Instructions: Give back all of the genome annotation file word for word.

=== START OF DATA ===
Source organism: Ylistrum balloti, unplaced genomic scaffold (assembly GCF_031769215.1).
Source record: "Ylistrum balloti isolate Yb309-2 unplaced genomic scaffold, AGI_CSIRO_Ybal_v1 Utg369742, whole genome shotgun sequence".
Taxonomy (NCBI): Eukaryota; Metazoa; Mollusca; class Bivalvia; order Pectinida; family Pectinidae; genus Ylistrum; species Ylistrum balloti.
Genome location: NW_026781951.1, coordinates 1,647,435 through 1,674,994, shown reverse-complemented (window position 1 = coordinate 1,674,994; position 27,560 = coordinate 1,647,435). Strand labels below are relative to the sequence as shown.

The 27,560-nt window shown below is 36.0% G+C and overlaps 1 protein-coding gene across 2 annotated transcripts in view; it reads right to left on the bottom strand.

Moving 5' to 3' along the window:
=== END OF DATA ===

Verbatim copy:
Source organism: Ylistrum balloti, unplaced genomic scaffold (assembly GCF_031769215.1).
Source record: "Ylistrum balloti isolate Yb309-2 unplaced genomic scaffold, AGI_CSIRO_Ybal_v1 Utg369742, whole genome shotgun sequence".
Taxonomy (NCBI): Eukaryota; Metazoa; Mollusca; class Bivalvia; order Pectinida; family Pectinidae; genus Ylistrum; species Ylistrum balloti.
Genome location: NW_026781951.1, coordinates 1,647,435 through 1,674,994, shown reverse-complemented (window position 1 = coordinate 1,674,994; position 27,560 = coordinate 1,647,435). Strand labels below are relative to the sequence as shown.

The 27,560-nt window shown below is 36.0% G+C and overlaps 1 protein-coding gene across 2 annotated transcripts in view; it reads right to left on the bottom strand.

Moving 5' to 3' along the window: